Realism, Liberalism, and International Political Economy
Realism, Liberalism, and International Political Economy PSC 1003
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This 4 page Class Notes was uploaded by Kerrigan Unter on Monday October 19, 2015. The Class Notes belongs to PSC 1003 at George Washington University taught by Olson, L in Fall 2015. Since its upload, it has received 16 views. For similar materials see Introduction to International Politics in Political Science at George Washington University.
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Date Created: 10/19/15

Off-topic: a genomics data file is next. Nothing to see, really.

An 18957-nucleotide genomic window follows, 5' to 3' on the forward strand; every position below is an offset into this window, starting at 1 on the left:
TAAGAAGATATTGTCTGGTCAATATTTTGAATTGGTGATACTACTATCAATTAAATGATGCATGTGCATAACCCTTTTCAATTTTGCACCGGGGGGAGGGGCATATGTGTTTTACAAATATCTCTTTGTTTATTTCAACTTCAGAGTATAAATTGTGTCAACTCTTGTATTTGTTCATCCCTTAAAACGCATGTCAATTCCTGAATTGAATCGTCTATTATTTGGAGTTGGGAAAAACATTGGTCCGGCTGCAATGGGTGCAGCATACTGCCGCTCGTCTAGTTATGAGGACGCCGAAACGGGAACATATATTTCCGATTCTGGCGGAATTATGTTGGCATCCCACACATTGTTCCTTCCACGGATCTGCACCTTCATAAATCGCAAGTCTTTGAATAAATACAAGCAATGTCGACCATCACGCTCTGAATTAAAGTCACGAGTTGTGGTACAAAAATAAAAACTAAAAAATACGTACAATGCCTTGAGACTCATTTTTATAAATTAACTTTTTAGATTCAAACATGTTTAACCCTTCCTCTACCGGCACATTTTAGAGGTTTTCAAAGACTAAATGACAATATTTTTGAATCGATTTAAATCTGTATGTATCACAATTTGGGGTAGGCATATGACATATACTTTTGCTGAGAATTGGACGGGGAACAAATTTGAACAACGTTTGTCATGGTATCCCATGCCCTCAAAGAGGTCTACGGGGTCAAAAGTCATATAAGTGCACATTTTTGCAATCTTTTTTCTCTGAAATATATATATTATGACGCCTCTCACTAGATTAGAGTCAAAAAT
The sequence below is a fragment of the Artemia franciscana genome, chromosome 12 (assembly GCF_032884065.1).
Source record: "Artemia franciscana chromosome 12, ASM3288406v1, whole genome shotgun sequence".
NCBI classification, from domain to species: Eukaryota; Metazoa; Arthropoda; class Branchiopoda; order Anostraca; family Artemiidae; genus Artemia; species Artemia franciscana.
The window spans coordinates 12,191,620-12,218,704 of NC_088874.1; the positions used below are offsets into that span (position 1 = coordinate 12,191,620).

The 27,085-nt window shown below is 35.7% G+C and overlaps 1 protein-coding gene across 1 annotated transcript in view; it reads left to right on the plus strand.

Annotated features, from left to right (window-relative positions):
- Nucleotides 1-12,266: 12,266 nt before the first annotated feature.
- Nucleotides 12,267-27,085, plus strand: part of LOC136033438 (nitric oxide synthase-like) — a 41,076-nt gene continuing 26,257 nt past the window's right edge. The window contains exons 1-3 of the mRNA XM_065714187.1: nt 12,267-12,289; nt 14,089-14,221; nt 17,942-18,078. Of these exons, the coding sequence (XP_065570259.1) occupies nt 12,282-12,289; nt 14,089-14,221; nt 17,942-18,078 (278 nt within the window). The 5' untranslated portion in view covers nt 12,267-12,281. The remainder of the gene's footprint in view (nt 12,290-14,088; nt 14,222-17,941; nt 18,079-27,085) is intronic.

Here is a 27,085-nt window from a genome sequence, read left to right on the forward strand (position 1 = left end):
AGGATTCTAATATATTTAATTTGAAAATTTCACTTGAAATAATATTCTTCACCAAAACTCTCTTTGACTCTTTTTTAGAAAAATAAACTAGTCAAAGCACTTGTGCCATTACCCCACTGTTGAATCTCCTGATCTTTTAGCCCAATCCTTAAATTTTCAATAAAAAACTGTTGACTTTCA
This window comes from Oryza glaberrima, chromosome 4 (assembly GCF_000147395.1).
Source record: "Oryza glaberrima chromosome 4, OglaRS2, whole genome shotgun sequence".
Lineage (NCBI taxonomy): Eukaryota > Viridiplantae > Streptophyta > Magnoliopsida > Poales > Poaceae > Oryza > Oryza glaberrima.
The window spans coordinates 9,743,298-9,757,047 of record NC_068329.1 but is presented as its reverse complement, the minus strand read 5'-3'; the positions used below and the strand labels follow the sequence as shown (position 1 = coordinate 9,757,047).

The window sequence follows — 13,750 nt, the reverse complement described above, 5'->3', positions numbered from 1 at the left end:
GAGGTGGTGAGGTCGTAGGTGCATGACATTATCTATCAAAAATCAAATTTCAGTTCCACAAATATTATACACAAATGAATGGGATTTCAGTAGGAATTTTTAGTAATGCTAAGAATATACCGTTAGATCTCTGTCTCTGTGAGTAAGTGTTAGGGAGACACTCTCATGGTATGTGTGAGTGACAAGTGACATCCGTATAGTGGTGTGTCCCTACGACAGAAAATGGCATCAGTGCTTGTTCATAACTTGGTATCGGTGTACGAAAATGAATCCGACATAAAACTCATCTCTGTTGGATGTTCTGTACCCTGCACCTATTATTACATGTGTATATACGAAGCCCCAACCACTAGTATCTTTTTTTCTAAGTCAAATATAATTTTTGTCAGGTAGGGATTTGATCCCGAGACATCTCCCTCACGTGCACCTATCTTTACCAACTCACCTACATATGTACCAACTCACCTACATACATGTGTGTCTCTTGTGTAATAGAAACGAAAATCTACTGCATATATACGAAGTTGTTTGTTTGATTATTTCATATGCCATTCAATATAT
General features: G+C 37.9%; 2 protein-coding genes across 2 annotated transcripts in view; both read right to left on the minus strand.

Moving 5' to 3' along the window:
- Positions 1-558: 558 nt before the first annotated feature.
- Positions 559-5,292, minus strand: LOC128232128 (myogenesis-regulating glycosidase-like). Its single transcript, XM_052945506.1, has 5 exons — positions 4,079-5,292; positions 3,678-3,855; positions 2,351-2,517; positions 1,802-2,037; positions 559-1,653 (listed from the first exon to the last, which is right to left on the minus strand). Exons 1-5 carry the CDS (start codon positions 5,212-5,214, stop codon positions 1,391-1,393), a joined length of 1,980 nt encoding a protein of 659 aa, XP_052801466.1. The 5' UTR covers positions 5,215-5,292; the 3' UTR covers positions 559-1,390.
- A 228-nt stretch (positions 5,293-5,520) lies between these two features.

PSC 1003 Realism Liberalism and International Political Economy Liberalism and International Political Economy Liberals advocate the creation of complex interdependence through economic ties between states Complex interdependence consists of 2 levels of interdependence 0 Sensitivity interdependence where states are tied together to such a degree that the decisions of one state have some effect on others 0 Vulnerability interdependence where states are tied together to a greater degree such that the decisions of one state can cause such a detrimental effect on other states that the other states are forced to alter their policies These alterations usually feedback and affect the first state These two levels of complex interdependence constrain state action particularly in economic policymaking Adam Smith The Invisible Hand One of the philosophical foundations for the liberal defense of free trade Smith opposed mercantile economic systems where in many cases corporations would be given monopoly rights by the state For Smith this encouraged corruption and discouraged individuals from participation in the market If a free market is created it will lead to greater common benefits than a mercantile system can produce 0 The invisible hand states that if each individual acts according to their rational self interest in a free market they will inadvertently contribute to an overall common benefit 0 This will encourage individuals to participate in the market which will facilitate the self regulating mechanisms of the market David Ricardo Comparative Advantage The second philosophical pillar in the liberal defense of free trade Ricardo argues most states can produce everything they need but this is an inefficient use of I39CSOUI39CCS Instead of seeking autarchy states should specialize in the good in which they have a comparative advantage the good they can produce most efficiently in the domestic market and then engage in trade to get the other goods they need Comparative Advantage An Example Great Britain can produce cloth for 8 a bolt can produce wine for 11 a bottle Portugal can produce cloth for 7 a bottle can produce wine for 5 a bottle According to Ricardo Great Britain should specialize in producing cloth and Portugal should specialize in wine even through Portugal can produce both at a lower cost For Ricardo both states will make the most efficient use of their available resources and minimize opportunity costs in the process If Portugal produces both for every bolt of cloth they produce this represents 7 that could have been more efficiently used in producing wine When the states engage in trade they will both benefit more than they would if they did not specialize The World Trade Organization Founded in 1995 the WTO represents the transition from the GATT regime to a formal institution Specifically intended to manage disputes between states and the bolster the free trade regime at the system level Each member of the WTO is required to extend mostfavored nation status to all other members of the WTO 0 MFN treatment is a principle of nondiscrimination which states that each country must extend to all other members the same trade relationship it has with its best trading partner 0 Exceptions to this policy are made with regard to integrated regional blocs such as free trade areas where tariffs within the area are zero but states maintain their own barriers to trade or common markets where internal tariffs are zero and a single tariff covering the whole common market is put in place World Trade Organization Dispute Settlement The purpose of the WTO is to maintain a level playing eld where each member has an equal opportunity to participate in global trade Members who believe unfair trade practices are being pursued by other members can bring disputes to the WTO 0 Since 1995 the WTO has resolved several hundred disputes between states while the GATT only resolved around 300 from the end of WWII to 1995 If a state loses a dispute it has 3 choices 0 Alter the offending law and drop the barrier to trade 0 Compensate the other state with trade concessions in another area 0 Accept retaliation through the imposition of equivalent barriers by the winning state Realism and Hegemonic Stability Theory Realists argue that economic integration at the system level is most robust when there is a hegemonic power in place that can enforce stability and integration Economics is a zerosum game and hegemons will support integration because it is in their interest to do so and they gain the most from an integrated global economy The hegemon is able to enforce integration because it is the most powerful in terms of hard power state in the system and it is the most technologically advanced leading to high demand for its export goods The Hegemon s Role The hegemon provides 4 goods to the global economy 0 Security through its preponderance of power 0 Markets in the sense that the hegemon unilaterally opens its markets to imports but remains a net exporter 0 Hard currency which serves as a stable international currency 0 Loans due to the fact that the hegemon as a net exporter maintains a current account surplus When the hegemon is at the height of its power the global economy is most integrated However hegemony is costly As the power of the hegemon declines and challenger states emerge the global economy moves towards fragmentation Realism and Strategic Trade Theory Realists also argue in favor of state intervention in the economy through the promotion of certain industries in order to make them more competitive at the system level For certain new particularly hightech industries the cost of entry into the market is high deterring firms from investing However once they reach a certain point they can exploit economies of scale Realists argue states should assist national firms in surmounting this high entry cost Economies of Scale See graph in powerpoint If a firm is able to surmount the high cost of entry into the market it can enjoy monopoly rents as the first firm to exploit the market In most cases only one firm can be profitable in the market so once a firm overcomes the high cost of entry other firms are deterred from entry due to the fact that potential profits might not outweigh the costs For realists When national firm is able to reach a market first it represents a relative gain for the state The classic example of strategic trade theory is Boeing backed by the US and Airbus backed first by France then by the EU Some realists argue that green energy technology is a market Where strategic trade theory could work Liberals generally argue it is impossible to predict the profitability of these markets so it is better to rely on market mechanisms rather than state intervention